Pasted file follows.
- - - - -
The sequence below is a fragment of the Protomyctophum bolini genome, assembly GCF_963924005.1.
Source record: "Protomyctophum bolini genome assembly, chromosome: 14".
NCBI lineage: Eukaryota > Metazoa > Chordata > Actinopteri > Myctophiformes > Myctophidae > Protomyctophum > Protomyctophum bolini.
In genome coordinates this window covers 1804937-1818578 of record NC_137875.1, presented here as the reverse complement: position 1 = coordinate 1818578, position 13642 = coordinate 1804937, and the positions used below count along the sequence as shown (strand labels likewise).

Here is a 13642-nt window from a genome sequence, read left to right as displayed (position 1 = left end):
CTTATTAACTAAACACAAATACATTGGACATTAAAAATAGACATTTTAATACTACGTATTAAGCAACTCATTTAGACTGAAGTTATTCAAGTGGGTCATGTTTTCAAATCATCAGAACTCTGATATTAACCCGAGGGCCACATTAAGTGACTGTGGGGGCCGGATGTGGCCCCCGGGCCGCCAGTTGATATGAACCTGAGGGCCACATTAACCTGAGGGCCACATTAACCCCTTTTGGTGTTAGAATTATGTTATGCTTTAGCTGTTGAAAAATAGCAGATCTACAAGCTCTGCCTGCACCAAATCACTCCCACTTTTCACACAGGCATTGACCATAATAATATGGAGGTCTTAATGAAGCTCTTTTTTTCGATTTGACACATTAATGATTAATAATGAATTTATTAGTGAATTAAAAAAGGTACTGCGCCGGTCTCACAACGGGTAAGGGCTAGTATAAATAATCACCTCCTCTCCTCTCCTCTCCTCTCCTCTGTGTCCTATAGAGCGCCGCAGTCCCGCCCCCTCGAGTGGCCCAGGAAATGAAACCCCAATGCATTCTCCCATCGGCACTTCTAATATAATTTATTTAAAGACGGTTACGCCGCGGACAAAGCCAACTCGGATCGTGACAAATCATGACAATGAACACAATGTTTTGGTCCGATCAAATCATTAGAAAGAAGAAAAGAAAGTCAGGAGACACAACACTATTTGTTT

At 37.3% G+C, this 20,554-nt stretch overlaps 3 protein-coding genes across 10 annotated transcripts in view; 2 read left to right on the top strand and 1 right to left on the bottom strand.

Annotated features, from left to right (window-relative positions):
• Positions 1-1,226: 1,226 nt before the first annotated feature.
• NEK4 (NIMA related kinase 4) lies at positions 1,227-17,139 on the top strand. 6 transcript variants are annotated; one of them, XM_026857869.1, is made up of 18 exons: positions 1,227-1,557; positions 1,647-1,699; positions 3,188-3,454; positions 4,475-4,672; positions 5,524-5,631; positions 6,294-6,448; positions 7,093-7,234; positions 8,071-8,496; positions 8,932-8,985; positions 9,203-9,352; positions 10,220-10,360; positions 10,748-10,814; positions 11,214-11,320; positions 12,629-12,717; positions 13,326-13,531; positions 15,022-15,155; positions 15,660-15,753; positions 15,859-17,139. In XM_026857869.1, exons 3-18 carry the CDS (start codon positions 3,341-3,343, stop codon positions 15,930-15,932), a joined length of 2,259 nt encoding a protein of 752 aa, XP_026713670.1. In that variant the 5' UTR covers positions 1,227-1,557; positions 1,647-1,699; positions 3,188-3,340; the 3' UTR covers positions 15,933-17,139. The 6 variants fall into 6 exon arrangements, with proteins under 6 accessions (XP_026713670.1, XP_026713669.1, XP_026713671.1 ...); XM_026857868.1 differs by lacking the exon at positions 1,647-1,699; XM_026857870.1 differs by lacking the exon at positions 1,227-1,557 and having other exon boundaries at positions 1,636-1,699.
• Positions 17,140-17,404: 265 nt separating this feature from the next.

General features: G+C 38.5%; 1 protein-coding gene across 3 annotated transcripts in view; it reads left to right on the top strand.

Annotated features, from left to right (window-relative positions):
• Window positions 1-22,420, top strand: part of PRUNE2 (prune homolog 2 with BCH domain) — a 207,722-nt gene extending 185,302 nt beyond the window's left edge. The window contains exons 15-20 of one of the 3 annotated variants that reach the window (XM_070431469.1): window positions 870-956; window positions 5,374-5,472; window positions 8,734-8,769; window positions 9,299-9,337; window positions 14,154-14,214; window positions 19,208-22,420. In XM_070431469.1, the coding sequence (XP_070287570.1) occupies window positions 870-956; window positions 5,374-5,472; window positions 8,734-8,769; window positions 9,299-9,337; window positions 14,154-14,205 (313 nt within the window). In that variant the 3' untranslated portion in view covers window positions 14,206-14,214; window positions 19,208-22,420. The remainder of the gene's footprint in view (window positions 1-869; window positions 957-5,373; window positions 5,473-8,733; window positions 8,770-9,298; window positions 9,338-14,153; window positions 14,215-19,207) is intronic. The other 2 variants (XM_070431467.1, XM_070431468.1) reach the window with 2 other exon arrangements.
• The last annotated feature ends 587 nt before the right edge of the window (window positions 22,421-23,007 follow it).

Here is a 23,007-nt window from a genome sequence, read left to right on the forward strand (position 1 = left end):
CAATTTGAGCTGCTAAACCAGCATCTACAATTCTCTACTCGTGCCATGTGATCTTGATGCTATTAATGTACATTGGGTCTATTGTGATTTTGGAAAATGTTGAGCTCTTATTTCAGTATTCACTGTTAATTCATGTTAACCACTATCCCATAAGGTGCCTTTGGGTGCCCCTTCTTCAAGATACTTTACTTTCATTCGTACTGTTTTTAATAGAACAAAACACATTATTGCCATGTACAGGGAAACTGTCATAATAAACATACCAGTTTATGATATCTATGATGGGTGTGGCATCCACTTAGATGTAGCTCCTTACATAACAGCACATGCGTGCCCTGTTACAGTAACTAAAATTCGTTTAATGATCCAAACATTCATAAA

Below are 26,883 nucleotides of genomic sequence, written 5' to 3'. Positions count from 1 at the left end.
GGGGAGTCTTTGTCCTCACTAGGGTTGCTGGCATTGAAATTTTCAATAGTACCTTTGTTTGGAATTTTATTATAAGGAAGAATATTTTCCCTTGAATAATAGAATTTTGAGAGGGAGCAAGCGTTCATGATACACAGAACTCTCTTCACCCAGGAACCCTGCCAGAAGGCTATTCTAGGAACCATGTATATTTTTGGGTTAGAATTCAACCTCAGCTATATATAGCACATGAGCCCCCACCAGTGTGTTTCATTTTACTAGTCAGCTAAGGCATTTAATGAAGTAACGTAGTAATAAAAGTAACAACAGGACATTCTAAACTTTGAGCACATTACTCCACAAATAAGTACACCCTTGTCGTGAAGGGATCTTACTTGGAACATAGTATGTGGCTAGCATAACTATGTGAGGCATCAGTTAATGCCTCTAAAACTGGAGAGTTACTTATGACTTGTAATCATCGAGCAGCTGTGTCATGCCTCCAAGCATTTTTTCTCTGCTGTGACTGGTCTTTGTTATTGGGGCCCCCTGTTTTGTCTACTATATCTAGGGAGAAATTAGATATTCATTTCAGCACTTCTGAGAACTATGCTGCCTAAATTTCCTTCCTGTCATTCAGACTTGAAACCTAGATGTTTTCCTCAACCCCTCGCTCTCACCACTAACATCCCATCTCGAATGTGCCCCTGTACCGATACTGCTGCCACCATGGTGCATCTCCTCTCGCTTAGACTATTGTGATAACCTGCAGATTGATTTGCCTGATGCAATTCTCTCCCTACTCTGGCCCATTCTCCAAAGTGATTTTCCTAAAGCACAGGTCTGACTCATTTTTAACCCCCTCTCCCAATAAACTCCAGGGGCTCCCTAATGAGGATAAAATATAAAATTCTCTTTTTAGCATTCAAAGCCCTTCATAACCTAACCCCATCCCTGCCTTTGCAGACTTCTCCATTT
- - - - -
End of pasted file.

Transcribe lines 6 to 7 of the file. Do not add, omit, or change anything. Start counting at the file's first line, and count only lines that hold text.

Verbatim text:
CTTATTAACTAAACACAAATACATTGGACATTAAAAATAGACATTTTAATACTACGTATTAAGCAACTCATTTAGACTGAAGTTATTCAAGTGGGTCATGTTTTCAAATCATCAGAACTCTGATATTAACCCGAGGGCCACATTAAGTGACTGTGGGGGCCGGATGTGGCCCCCGGGCCGCCAGTTGATATGAACCTGAGGGCCACATTAACCTGAGGGCCACATTAACCCCTTTTGGTGTTAGAATTATGTTATGCTTTAGCTGTTGAAAAATAGCAGATCTACAAGCTCTGCCTGCACCAAATCACTCCCACTTTTCACACAGGCATTGACCATAATAATATGGAGGTCTTAATGAAGCTCTTTTTTTCGATTTGACACATTAATGATTAATAATGAATTTATTAGTGAATTAAAAAAGGTACTGCGCCGGTCTCACAACGGGTAAGGGCTAGTATAAATAATCACCTCCTCTCCTCTCCTCTCCTCTCCTCTGTGTCCTATAGAGCGCCGCAGTCCCGCCCCCTCGAGTGGCCCAGGAAATGAAACCCCAATGCATTCTCCCATCGGCACTTCTAATATAATTTATTTAAAGACGGTTACGCCGCGGACAAAGCCAACTCGGATCGTGACAAATCATGACAATGAACACAATGTTTTGGTCCGATCAAATCATTAGAAAGAAGAAAAGAAAGTCAGGAGACACAACACTATTTGTTT

At 37.3% G+C, this 20,554-nt stretch overlaps 3 protein-coding genes across 10 annotated transcripts in view; 2 read left to right on the top strand and 1 right to left on the bottom strand.